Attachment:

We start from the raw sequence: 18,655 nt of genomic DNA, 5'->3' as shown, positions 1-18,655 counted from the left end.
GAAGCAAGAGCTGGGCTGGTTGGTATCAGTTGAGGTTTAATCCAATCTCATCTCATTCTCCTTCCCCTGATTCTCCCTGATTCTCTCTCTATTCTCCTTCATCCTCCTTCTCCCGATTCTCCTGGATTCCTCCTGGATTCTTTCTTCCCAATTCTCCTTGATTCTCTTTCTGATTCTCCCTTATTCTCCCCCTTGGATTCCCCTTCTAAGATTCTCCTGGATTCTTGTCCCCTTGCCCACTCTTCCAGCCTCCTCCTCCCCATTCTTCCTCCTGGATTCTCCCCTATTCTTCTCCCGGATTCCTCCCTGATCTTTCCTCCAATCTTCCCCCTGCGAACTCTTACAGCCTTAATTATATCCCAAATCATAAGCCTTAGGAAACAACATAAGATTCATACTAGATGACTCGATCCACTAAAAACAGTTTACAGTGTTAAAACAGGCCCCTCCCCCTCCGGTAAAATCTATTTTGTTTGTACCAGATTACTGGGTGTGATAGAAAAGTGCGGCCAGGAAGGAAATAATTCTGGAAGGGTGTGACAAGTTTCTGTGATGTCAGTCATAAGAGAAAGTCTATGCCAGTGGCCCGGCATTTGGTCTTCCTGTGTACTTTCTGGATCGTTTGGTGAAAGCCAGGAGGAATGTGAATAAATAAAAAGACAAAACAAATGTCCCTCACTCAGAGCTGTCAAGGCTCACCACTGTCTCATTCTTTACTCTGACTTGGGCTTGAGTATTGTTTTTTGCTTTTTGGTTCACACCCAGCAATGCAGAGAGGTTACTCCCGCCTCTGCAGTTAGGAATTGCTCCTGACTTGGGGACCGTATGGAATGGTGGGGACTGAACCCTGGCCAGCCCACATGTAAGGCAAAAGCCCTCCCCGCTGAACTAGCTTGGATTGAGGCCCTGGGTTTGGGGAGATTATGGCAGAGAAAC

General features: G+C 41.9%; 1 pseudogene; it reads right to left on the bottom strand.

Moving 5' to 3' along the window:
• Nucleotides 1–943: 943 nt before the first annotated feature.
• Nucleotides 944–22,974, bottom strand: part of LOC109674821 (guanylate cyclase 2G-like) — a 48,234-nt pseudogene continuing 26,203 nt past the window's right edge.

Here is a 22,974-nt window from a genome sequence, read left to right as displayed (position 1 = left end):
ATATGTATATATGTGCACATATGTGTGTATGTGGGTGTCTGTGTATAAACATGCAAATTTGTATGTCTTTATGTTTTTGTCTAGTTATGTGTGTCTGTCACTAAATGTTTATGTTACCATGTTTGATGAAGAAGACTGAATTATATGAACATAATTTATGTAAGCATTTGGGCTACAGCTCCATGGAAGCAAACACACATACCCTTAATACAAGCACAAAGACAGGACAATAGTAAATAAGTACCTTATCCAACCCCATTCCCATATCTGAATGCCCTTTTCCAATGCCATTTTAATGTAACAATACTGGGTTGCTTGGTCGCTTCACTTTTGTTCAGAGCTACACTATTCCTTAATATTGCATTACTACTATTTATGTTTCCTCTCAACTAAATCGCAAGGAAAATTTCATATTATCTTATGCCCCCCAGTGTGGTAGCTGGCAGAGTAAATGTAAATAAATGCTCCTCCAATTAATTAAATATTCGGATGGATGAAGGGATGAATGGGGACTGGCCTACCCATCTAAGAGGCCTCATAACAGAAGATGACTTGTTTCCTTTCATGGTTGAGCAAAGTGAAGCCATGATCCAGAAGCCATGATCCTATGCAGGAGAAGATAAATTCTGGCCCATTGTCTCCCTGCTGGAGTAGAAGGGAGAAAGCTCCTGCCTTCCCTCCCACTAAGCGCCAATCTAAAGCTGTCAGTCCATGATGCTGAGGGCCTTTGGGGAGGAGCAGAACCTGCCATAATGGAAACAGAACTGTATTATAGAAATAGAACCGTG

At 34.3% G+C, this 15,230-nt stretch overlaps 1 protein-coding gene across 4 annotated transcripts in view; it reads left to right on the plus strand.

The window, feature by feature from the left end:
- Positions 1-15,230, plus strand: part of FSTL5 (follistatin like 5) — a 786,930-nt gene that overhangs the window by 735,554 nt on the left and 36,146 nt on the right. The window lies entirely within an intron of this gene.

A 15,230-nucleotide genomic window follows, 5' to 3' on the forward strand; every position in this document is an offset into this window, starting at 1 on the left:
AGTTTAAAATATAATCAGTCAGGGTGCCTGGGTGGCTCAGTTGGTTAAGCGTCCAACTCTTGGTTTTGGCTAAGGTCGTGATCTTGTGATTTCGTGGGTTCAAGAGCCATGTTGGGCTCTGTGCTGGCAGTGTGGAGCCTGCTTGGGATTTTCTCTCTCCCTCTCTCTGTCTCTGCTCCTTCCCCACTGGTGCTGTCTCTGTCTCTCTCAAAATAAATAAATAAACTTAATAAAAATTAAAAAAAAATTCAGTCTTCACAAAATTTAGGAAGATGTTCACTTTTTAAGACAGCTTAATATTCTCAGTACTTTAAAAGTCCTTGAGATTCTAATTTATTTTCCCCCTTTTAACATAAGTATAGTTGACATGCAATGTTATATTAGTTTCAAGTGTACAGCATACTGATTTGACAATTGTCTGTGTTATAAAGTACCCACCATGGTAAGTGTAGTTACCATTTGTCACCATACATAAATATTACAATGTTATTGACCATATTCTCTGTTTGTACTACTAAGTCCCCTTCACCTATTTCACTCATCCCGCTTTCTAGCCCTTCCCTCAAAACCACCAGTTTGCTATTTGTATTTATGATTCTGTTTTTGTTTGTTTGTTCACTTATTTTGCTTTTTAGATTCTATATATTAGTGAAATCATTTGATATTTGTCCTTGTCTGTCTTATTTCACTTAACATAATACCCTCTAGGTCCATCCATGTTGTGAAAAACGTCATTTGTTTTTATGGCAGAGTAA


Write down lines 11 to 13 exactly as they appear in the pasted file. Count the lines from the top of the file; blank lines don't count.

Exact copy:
- Positions 1-15,230, plus strand: part of FSTL5 (follistatin like 5) — a 786,930-nt gene that overhangs the window by 735,554 nt on the left and 36,146 nt on the right. The window lies entirely within an intron of this gene.

A 15,230-nucleotide genomic window follows, 5' to 3' on the forward strand; every position in this document is an offset into this window, starting at 1 on the left:
AGTTTAAAATATAATCAGTCAGGGTGCCTGGGTGGCTCAGTTGGTTAAGCGTCCAACTCTTGGTTTTGGCTAAGGTCGTGATCTTGTGATTTCGTGGGTTCAAGAGCCATGTTGGGCTCTGTGCTGGCAGTGTGGAGCCTGCTTGGGATTTTCTCTCTCCCTCTCTCTGTCTCTGCTCCTTCCCCACTGGTGCTGTCTCTGTCTCTCTCAAAATAAATAAATAAACTTAATAAAAATTAAAAAAAAATTCAGTCTTCACAAAATTTAGGAAGATGTTCACTTTTTAAGACAGCTTAATATTCTCAGTACTTTAAAAGTCCTTGAGATTCTAATTTATTTTCCCCCTTTTAACATAAGTATAGTTGACATGCAATGTTATATTAGTTTCAAGTGTACAGCATACTGATTTGACAATTGTCTGTGTTATAAAGTACCCACCATGGTAAGTGTAGTTACCATTTGTCACCATACATAAATATTACAATGTTATTGACCATATTCTCTGTTTGTACTACTAAGTCCCCTTCACCTATTTCACTCATCCCGCTTTCTAGCCCTTCCCTCAAAACCACCAGTTTGCTATTTGTATTTATGATTCTGTTTTTGTTTGTTTGTTCACTTATTTTGCTTTTTAGATTCTATATATTAGTGAAATCATTTGATATTTGTCCTTGTCTGTCTTATTTCACTTAACATAATACCCTCTAGGTCCATCCATGTTGTGAAAAACGTCATTTGTTTTTATGGCAGAGTAA